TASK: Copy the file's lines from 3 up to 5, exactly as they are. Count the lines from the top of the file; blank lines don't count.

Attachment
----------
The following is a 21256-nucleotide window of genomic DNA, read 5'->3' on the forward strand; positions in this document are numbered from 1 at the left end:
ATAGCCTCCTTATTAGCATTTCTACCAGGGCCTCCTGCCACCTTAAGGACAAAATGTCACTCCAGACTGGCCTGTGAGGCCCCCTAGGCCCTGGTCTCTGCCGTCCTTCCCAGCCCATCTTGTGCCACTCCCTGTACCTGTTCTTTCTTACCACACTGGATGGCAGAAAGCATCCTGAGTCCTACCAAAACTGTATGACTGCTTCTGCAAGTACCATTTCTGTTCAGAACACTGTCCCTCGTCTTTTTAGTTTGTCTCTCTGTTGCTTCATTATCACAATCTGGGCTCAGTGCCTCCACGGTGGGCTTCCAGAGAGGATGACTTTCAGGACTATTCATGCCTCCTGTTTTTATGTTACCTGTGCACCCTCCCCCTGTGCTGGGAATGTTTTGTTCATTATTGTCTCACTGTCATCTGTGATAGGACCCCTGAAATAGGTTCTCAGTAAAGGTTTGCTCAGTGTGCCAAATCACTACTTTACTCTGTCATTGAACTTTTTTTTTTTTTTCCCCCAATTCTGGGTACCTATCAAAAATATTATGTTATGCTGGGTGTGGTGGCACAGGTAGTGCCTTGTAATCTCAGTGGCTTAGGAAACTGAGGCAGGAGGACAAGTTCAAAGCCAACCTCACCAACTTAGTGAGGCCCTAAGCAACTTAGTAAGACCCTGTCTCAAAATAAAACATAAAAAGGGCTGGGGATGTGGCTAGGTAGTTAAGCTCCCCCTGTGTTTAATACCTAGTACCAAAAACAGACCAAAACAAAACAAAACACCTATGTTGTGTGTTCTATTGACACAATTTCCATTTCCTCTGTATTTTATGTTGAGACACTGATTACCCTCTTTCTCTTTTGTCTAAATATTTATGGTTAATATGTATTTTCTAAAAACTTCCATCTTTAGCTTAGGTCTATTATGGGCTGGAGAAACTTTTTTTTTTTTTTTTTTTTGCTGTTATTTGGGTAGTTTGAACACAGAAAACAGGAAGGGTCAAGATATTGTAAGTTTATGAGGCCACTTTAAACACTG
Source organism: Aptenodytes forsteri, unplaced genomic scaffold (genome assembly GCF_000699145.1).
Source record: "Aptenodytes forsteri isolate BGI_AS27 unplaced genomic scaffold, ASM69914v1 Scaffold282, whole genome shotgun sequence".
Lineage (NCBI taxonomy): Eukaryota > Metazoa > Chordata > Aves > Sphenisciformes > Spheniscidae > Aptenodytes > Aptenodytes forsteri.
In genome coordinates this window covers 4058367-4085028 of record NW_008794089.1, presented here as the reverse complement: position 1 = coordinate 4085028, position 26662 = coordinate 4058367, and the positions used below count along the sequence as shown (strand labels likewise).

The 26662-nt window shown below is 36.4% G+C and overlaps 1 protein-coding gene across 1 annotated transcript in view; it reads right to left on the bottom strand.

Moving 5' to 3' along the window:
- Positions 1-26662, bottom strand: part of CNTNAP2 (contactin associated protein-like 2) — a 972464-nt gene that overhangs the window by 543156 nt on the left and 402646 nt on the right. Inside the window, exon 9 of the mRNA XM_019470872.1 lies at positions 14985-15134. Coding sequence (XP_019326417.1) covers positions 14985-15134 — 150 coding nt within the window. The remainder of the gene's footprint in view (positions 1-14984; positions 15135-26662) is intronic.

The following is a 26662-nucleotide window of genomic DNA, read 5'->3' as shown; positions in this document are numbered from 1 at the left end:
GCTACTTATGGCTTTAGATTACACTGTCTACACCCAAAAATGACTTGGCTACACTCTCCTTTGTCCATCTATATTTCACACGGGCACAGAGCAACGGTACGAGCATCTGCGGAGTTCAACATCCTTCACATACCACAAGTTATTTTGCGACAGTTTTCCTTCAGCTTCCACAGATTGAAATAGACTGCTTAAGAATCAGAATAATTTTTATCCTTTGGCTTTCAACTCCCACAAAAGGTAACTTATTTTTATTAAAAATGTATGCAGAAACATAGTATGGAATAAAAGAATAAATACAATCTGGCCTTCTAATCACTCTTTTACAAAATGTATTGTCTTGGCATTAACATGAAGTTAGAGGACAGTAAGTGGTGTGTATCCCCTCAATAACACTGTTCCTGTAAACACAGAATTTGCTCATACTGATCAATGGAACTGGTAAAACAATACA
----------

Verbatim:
Source organism: Aptenodytes forsteri, unplaced genomic scaffold (genome assembly GCF_000699145.1).
Source record: "Aptenodytes forsteri isolate BGI_AS27 unplaced genomic scaffold, ASM69914v1 Scaffold282, whole genome shotgun sequence".
Lineage (NCBI taxonomy): Eukaryota > Metazoa > Chordata > Aves > Sphenisciformes > Spheniscidae > Aptenodytes > Aptenodytes forsteri.